Neighbor remembers Dora Verdugo's final days

Dora Verdugo was an important figure in Glendale’s history. She was a living link to Jose Maria Verdugo, the man who owned the land stretching from present day Glendale to the arroyo in Pasadena and to the Los Angeles River.

But she also is remembered by some simply as the woman who lived down the street. Roy Tomlin, who has lived on West Elk Avenue most of his life, is one of them.

“Dora moved here in 1936, when she was 54 years old,” he said. “She moved from her home on Verdugo Avenue into a house owned by George Hutchinson, who had worked for her in earlier years.”

The Tomlin family became very close to Verdugo.

“My mother considered Dora her West Coast mother,” Tomlin said.

When Roy and his sister were young, they went to Verdugo’s house after school, staying until their mother came home from work.

As Roy Tomlin got older, he sometimes drove Verdugo to services at Holy Family Catholic Church at Elk and Louise streets.

“In the 1950s and ’60s she was a regular attendee,” Tomlin said, “but as she got older she couldn’t walk very far and only went on special occasions or when she felt up to it.

“When I graduated from Glendale High in 1970 and went into the Air Force, she had no one to take her, so she didn’t attend very often.”

Tomlin’s mother, Norma, took Verdugo to medical appointments in later years.

“Dora stayed in her house as long as she could, then she went to Chandler Convalescent Hospital,” Tomlin said. “She was there for a year and a half. She kept her memories nearly to the last; her body wore out before her brain.”

Verdugo died at age 102, according to her obituary in the Los Angeles Times, published on April 15, 1984.

Verdugo lies in a family plot at Calvary Cemetery in Los Angeles.

“She was buried next to her father,” said Tomlin, one of the pallbearers at her funeral. “There were lots of people at the service—dignitaries, her family, my extended family, the mayor and most of the city council.”

Tomlin’s father, James, was appointed executor of Verdugo’s estate, a complex affair. He had previously been appointed executor of Hutchinson’s estate. Verdugo had inherited one half of the house she lived in from Hutchinson, who died before she did. The other half was to be divided between his nine brothers.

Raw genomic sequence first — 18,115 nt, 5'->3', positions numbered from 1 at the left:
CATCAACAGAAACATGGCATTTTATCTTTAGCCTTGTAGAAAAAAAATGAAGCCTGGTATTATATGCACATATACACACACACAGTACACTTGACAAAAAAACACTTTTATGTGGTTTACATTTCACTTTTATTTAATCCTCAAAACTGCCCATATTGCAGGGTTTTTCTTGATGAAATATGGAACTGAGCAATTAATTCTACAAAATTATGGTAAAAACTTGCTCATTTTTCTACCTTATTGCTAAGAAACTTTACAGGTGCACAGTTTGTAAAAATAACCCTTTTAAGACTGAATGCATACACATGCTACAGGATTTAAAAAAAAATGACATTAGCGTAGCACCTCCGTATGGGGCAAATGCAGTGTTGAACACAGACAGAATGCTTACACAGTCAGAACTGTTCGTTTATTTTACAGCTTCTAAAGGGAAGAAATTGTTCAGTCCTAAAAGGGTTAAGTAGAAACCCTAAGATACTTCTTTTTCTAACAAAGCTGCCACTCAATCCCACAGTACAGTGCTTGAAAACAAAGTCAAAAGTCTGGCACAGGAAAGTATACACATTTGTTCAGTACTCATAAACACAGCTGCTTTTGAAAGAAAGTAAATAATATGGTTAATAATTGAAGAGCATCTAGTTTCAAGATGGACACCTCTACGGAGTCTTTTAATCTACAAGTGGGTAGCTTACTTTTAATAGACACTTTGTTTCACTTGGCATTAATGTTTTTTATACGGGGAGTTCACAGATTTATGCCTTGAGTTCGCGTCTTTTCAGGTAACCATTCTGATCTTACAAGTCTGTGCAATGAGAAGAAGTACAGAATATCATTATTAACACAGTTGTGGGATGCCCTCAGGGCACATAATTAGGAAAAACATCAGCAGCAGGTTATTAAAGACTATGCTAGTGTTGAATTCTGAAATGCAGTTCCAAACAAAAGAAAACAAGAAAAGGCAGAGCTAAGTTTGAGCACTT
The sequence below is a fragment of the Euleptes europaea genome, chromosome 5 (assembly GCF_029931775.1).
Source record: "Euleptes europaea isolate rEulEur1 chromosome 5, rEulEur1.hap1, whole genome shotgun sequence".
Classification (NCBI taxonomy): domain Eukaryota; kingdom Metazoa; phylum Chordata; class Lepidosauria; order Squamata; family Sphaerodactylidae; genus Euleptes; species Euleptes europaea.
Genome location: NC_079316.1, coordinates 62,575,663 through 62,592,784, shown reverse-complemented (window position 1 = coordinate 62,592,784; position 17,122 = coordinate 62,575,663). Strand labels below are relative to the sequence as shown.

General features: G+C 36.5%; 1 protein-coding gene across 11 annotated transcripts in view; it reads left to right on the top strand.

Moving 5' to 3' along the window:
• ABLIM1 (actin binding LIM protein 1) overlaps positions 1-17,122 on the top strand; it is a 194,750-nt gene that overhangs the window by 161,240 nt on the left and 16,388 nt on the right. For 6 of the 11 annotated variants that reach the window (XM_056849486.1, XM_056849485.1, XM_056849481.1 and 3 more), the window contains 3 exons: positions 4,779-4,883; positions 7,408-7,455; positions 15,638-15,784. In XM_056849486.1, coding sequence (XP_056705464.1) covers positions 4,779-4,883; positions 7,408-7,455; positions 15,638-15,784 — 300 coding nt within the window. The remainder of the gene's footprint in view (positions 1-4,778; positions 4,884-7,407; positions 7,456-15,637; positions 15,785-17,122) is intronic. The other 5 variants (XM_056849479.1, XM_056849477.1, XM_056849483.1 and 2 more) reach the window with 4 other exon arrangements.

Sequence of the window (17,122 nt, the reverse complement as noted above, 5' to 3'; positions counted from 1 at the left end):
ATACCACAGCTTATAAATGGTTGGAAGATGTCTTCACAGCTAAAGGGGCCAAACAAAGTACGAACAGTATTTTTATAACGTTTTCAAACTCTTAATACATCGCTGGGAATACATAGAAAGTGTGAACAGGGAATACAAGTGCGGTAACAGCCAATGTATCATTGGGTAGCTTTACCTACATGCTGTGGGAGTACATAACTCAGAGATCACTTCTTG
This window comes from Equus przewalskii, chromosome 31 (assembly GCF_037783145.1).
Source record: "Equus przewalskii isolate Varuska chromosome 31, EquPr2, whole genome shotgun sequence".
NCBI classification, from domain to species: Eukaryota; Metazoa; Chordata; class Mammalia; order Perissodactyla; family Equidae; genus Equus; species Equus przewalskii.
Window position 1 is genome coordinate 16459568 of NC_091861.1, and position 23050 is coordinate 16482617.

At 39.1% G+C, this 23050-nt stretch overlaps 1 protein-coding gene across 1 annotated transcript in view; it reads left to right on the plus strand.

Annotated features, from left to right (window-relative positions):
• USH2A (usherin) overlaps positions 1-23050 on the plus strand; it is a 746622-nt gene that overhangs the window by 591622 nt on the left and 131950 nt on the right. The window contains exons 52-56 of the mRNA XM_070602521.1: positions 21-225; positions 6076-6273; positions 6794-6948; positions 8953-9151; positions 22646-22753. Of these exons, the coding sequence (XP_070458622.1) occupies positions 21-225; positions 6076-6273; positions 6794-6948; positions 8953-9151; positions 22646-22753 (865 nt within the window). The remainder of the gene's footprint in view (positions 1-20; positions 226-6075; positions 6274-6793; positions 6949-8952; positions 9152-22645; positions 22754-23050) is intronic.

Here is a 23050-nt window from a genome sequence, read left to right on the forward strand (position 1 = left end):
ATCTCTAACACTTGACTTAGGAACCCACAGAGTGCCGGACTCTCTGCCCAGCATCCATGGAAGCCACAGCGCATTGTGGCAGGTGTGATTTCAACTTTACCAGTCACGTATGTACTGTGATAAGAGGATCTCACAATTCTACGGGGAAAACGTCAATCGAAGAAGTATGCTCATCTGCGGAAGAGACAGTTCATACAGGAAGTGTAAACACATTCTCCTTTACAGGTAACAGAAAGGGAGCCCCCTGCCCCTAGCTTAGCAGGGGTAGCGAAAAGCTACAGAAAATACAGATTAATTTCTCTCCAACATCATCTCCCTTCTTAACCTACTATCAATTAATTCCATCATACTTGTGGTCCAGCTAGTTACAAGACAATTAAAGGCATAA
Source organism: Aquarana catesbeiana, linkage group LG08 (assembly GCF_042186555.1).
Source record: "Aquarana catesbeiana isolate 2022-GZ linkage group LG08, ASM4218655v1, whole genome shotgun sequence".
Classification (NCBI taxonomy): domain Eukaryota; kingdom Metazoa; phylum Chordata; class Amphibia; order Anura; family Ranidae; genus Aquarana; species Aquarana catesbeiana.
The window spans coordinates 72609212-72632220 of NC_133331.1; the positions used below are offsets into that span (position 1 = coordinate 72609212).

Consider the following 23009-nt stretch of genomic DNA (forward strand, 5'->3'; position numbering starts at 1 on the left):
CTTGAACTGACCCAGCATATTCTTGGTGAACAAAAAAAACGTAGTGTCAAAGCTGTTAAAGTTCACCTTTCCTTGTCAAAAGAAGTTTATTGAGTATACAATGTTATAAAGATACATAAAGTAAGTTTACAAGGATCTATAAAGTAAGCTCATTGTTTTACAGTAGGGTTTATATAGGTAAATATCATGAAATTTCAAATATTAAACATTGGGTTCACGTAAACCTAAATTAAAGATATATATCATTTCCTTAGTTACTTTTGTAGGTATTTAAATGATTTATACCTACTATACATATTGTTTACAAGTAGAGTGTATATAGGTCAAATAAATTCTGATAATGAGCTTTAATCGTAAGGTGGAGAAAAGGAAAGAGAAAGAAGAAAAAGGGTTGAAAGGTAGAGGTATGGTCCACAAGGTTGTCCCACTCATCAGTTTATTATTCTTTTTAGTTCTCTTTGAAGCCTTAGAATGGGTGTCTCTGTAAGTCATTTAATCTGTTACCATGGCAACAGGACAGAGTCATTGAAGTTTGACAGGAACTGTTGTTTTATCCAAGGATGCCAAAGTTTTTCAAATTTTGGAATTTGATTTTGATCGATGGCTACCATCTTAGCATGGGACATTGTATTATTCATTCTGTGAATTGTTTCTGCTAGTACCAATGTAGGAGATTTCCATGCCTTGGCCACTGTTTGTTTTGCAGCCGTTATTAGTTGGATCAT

“It was a long, drawn-out process,” Tomlin said. “Nothing was changed until after Dora died.” After Verdugo died, the Tomlins organized estate sales. “We took a couple of pieces of furniture but sold the other things.”

Since the house was vacant, his father suggested that Roy and his wife, Pat, move in.

The young couple lived in Verdugo’s house a year before it was sold to a man who already owned the adjoining property. The two houses shared a common driveway.

“The buyer said he was going to put up an office building, but he eventually sold the two properties to Midas,” he said.

When the sale was finalized, Roy and Pat Tomlin moved in to his childhood home up the street.

“Verdugo’s house was torn down immediately and then sat there as an empty lot for a year,” Tomlin said.

Although Tomlin values the items that once belonged to Verdugo, he cherishes other gifts from her more.

“She gave me a lot. She taught me to be honest and she gave me a love of the Spanish-American history of this area,” he said.

In 1984, to celebrate the 200th anniversary of Jose Maria Verdugo’s settling of the area, the late historian Ellen Perry presented several Verdugo family heirlooms to the city. Among those standing at the podium with Perry were Bob and Norma Tomlin, according to the Glendale News-Press, Oct. 25, 1984.


If you have questions, comments or memories to share, please write to Verdugo Views, c/o News-Press, 221 N. Brand Blvd., 2nd Floor, Glendale, CA 91203. Please include your name, address and phone number.

Readers Write

Nick Friesen notes that the 100th anniversary of the Indianapolis 500 is being celebrated this month (the race is on May 29) and that two local men built some of the cars that have won the 500 race over the years.

“Frank Kurtis and A.J. Watson were car builders who each produced several ‘500’ winners after World War II. Kurtis’ shop was on West Colorado,” Friesen wrote. “Kurtis also built a car which was purchased by ‘Madman Muntz’ and sold as the ‘Muntz Jet.’ “

The Indianapolis Motor Speedway opened in 1909 and the first Indianapolis 500 race was run in 1911. The United States Postal Service issued a commemorative stamp earlier this month in honor of this significant anniversary.

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